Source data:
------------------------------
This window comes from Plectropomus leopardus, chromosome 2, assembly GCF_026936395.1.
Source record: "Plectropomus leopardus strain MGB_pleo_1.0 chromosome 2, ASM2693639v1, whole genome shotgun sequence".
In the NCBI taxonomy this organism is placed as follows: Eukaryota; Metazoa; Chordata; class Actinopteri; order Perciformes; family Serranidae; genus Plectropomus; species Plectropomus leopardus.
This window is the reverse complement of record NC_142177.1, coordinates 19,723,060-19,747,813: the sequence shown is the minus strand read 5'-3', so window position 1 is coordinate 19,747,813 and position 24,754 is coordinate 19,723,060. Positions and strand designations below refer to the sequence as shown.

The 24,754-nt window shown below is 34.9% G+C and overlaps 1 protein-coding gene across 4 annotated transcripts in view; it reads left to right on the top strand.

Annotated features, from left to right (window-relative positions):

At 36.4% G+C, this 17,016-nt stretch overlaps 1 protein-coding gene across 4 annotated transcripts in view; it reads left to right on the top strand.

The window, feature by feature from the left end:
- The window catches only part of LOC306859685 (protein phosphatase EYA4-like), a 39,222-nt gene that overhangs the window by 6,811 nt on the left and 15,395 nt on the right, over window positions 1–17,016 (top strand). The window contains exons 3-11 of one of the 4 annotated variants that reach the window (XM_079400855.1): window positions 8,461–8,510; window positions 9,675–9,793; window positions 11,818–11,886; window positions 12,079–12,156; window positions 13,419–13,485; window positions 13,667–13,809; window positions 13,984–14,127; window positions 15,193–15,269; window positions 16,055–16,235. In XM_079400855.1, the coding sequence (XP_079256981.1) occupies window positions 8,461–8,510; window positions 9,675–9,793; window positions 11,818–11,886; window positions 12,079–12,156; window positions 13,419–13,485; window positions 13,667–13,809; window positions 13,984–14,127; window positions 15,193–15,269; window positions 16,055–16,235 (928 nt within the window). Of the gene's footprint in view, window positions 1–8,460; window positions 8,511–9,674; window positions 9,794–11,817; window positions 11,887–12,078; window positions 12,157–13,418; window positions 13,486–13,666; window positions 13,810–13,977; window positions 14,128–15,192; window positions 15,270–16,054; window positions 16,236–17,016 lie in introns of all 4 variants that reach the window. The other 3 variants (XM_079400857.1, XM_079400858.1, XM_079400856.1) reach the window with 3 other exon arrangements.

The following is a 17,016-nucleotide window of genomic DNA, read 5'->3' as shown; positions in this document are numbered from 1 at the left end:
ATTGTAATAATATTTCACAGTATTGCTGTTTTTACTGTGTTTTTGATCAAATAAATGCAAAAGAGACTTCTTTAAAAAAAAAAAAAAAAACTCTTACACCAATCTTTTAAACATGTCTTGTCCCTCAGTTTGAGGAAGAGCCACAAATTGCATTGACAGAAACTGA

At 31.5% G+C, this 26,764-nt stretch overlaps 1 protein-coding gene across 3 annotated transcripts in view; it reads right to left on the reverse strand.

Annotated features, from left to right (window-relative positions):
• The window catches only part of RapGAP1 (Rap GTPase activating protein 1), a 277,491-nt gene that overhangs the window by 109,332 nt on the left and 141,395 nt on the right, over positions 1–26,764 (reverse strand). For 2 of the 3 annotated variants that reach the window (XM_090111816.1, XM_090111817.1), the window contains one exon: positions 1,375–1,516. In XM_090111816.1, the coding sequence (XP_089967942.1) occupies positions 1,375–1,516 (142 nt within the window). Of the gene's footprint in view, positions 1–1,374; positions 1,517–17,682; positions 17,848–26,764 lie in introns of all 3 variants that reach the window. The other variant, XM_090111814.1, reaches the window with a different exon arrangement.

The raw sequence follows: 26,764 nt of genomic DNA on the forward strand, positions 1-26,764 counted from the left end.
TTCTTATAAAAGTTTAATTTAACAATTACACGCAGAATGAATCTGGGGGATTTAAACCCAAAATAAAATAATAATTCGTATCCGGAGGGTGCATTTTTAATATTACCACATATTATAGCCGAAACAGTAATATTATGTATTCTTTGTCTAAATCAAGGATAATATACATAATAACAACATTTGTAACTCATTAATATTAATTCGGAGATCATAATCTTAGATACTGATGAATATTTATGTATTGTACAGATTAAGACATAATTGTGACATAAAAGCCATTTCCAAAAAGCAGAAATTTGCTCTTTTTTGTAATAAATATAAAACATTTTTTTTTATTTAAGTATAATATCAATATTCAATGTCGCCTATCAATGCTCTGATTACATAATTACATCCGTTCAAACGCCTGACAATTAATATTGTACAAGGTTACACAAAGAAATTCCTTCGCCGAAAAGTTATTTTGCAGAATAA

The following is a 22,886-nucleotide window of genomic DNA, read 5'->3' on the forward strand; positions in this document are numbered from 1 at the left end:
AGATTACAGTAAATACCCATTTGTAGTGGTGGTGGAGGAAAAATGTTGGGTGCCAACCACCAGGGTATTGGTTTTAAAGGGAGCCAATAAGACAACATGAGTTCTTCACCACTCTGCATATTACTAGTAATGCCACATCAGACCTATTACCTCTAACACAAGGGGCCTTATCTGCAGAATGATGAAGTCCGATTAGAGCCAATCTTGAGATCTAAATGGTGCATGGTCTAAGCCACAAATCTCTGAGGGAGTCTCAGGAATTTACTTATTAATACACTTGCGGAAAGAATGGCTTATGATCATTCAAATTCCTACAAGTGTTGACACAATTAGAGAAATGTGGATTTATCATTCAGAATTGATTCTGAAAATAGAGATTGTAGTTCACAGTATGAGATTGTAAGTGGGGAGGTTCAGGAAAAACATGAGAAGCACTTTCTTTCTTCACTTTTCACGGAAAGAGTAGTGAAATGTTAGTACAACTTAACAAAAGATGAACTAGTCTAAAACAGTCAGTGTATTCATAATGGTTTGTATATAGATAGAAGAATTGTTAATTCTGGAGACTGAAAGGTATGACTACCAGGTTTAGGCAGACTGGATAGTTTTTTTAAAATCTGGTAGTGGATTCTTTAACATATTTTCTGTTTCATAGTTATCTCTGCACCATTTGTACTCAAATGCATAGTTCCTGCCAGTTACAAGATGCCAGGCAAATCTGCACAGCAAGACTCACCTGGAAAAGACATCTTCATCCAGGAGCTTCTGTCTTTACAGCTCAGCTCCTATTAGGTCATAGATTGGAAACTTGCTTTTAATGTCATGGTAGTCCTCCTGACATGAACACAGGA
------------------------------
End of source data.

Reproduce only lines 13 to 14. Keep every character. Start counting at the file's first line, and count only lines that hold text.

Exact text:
Annotated features, from left to right (window-relative positions):
• The window catches only part of RapGAP1 (Rap GTPase activating protein 1), a 277,491-nt gene that overhangs the window by 109,332 nt on the left and 141,395 nt on the right, over positions 1–26,764 (reverse strand). For 2 of the 3 annotated variants that reach the window (XM_090111816.1, XM_090111817.1), the window contains one exon: positions 1,375–1,516. In XM_090111816.1, the coding sequence (XP_089967942.1) occupies positions 1,375–1,516 (142 nt within the window). Of the gene's footprint in view, positions 1–1,374; positions 1,517–17,682; positions 17,848–26,764 lie in introns of all 3 variants that reach the window. The other variant, XM_090111814.1, reaches the window with a different exon arrangement.